Her board experience includes serving as an elected Director-at-Large of the American Cancer Society (ACS) and a member of the Governing Council of Advocate Lutheran General Hospital in Park Ridge Illinois, nationally recognized for nine consecutive years in the US News and World Report’s “America’s Best Hospitals’ ranking.” She is also Chair of the Cancer Incidence and End Results Committee of the ACS.

Statement: Epidemiology has not only given me the tools to engage in scientific evaluations of the operations of the health care system, but it is also language I use to bring multi-disciplinary and even trans-disciplinary groups together to problem-solve for improving health care. It is exciting to be associated with a professional organization such as the American College of Epidemiology that embraces this philosophy. If I am elected, I plan to promote the recognition of epidemiological practice more broadly in areas such as risk assessment, outcomes research, testing population based-self management strategies, and the evaluation of the impact of system changes in a wide variety of populations including community-dwelling, insured, non-insured, and vulnerable populations. The collegiality of the traditional-oriented epidemiologists alongside new practitioners will help not only to promote our membership base, but the increased diversity will help us build a better vision of the future strategic position of the College. With this diverse base, the College will be in a better position to favorably influence policy-making, legislation, and the legal arena for the sensible use of data for epidemiological research, a major potential future barrier to our profession. I would be honored to serve and if elected, I look forward to being responsive to the membership’s interests.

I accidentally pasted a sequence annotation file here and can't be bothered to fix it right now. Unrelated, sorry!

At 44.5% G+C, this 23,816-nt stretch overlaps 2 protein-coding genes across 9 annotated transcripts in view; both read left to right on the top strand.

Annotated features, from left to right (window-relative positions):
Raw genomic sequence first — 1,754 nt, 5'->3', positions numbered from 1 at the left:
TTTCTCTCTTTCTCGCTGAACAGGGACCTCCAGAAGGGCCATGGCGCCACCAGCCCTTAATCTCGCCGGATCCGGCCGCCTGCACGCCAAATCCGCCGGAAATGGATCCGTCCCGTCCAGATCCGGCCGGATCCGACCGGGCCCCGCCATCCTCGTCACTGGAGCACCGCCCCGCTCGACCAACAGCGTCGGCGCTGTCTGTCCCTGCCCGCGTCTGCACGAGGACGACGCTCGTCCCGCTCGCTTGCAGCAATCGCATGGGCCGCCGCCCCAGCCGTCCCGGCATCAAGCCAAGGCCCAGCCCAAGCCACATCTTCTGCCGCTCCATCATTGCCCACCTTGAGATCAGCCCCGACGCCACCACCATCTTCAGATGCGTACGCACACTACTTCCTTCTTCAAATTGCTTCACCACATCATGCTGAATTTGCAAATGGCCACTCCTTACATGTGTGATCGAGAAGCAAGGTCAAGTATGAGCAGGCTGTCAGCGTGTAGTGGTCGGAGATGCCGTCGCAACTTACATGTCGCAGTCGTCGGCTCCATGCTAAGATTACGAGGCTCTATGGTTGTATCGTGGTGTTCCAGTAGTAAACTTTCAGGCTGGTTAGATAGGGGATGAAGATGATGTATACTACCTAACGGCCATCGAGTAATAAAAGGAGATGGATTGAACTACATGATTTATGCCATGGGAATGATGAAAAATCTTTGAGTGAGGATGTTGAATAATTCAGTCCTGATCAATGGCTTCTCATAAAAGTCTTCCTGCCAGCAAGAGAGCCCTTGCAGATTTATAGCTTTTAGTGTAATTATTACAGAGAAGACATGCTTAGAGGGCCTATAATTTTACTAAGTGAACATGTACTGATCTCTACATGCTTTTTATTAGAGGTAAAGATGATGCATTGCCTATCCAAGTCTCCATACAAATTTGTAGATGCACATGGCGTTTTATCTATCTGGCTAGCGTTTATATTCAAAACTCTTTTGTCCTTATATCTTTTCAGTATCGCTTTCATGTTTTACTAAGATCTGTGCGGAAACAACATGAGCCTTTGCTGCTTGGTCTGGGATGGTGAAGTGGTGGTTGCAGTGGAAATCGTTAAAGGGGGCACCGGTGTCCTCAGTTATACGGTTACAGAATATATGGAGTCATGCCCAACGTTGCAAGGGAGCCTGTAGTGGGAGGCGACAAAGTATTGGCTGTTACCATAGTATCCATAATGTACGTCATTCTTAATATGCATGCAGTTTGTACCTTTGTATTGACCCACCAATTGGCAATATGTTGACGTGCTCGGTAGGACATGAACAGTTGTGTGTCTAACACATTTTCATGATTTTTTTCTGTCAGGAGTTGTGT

Robert Spirtas, M.S., Dr.P.H. is Chief of the Contraception and Reproductive Health Branch, Center for Population Research, National Institute of Child Health and Human Development (NICHD), NIH, DHHS, Bethesda, MD.